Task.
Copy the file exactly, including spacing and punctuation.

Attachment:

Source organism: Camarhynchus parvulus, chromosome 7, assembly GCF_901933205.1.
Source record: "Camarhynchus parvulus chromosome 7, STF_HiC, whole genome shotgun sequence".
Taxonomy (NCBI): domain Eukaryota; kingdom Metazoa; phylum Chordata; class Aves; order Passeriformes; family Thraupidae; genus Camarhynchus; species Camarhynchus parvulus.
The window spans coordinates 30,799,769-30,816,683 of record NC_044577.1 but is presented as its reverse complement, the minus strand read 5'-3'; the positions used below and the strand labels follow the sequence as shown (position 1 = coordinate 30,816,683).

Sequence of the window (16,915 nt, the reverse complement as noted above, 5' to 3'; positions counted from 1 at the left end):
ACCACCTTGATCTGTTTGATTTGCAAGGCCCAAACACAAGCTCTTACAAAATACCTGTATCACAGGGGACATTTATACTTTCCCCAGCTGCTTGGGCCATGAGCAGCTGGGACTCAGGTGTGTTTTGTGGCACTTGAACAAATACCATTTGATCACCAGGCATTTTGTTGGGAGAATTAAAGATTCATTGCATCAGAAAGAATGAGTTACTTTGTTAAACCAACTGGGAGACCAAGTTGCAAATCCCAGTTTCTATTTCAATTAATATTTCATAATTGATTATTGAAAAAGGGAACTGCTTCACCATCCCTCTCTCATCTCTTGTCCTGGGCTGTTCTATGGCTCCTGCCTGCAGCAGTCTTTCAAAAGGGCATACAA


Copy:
Source organism: Camarhynchus parvulus, chromosome 7, assembly GCF_901933205.1.
Source record: "Camarhynchus parvulus chromosome 7, STF_HiC, whole genome shotgun sequence".
Taxonomy (NCBI): domain Eukaryota; kingdom Metazoa; phylum Chordata; class Aves; order Passeriformes; family Thraupidae; genus Camarhynchus; species Camarhynchus parvulus.
The window spans coordinates 30,799,769-30,816,683 of record NC_044577.1 but is presented as its reverse complement, the minus strand read 5'-3'; the positions used below and the strand labels follow the sequence as shown (position 1 = coordinate 30,816,683).

Sequence of the window (16,915 nt, the reverse complement as noted above, 5' to 3'; positions counted from 1 at the left end):
ACCACCTTGATCTGTTTGATTTGCAAGGCCCAAACACAAGCTCTTACAAAATACCTGTATCACAGGGGACATTTATACTTTCCCCAGCTGCTTGGGCCATGAGCAGCTGGGACTCAGGTGTGTTTTGTGGCACTTGAACAAATACCATTTGATCACCAGGCATTTTGTTGGGAGAATTAAAGATTCATTGCATCAGAAAGAATGAGTTACTTTGTTAAACCAACTGGGAGACCAAGTTGCAAATCCCAGTTTCTATTTCAATTAATATTTCATAATTGATTATTGAAAAAGGGAACTGCTTCACCATCCCTCTCTCATCTCTTGTCCTGGGCTGTTCTATGGCTCCTGCCTGCAGCAGTCTTTCAAAAGGGCATACAA